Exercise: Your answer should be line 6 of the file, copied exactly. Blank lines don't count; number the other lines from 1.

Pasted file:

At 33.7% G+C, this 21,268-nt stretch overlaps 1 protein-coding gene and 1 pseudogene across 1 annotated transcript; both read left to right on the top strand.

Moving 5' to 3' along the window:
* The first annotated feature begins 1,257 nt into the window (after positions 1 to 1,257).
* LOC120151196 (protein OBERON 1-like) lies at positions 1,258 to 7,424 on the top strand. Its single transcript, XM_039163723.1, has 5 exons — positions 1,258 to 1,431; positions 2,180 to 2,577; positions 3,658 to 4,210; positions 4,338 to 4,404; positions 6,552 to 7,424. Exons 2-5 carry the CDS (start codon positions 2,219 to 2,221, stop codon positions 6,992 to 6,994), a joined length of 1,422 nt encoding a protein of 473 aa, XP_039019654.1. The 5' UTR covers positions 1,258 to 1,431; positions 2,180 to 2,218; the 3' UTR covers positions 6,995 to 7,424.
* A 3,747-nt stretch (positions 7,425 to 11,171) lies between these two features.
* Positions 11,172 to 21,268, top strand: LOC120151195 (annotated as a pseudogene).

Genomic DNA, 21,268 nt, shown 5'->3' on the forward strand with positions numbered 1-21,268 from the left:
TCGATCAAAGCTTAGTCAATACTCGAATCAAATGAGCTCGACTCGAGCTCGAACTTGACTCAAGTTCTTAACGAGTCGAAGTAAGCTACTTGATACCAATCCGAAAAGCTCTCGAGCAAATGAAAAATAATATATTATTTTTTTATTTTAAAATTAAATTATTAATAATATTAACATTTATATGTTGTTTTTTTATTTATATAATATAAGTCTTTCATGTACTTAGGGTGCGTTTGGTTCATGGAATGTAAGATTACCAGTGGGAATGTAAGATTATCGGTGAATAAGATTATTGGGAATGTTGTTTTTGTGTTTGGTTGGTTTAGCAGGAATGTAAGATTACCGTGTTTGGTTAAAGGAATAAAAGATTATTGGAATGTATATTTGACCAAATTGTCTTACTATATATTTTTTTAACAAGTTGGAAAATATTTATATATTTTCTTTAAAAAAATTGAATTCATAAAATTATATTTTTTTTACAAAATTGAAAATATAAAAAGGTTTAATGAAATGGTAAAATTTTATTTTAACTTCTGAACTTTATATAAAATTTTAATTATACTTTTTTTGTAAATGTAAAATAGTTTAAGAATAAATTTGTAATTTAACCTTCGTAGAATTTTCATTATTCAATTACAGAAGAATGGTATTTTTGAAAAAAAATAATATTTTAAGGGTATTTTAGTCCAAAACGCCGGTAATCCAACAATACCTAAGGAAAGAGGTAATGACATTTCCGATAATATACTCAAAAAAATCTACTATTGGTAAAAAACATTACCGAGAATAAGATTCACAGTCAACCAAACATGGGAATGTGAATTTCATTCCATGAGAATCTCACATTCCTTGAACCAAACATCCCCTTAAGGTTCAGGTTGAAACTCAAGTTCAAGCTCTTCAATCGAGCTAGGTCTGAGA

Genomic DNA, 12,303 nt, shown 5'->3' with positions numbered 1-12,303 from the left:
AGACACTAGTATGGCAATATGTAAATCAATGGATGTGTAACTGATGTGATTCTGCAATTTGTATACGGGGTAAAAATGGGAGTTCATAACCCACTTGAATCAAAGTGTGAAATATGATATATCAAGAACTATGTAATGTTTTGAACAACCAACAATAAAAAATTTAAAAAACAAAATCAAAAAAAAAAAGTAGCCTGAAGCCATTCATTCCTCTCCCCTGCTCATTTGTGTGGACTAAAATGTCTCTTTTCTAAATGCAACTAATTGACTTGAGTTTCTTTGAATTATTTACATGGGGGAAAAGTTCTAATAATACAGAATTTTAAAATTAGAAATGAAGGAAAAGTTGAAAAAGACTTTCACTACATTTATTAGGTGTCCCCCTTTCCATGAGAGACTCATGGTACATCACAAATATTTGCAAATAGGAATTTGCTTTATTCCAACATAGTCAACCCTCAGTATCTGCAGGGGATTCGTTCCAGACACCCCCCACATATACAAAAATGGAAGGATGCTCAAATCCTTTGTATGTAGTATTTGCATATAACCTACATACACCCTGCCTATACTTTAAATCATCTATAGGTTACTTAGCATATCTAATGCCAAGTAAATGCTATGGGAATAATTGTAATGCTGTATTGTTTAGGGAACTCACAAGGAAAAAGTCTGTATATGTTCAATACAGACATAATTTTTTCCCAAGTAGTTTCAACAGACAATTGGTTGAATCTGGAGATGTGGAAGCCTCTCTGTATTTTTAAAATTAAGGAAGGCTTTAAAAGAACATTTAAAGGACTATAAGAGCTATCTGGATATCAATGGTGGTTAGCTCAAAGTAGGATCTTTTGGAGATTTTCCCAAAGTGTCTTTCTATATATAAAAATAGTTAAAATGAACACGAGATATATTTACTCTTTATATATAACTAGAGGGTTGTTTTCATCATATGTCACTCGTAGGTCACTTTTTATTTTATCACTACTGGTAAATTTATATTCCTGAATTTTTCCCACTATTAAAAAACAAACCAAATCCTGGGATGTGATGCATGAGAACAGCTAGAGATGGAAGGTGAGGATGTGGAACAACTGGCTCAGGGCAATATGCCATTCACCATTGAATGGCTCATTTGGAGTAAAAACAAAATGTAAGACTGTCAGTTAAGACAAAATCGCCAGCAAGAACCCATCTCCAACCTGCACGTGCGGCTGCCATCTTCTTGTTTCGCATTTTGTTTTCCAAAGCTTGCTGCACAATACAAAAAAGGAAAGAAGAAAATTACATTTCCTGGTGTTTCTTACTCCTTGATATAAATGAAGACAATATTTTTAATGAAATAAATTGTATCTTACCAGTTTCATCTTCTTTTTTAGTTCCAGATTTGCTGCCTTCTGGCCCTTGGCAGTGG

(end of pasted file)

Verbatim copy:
* Positions 11,172 to 21,268, top strand: LOC120151195 (annotated as a pseudogene).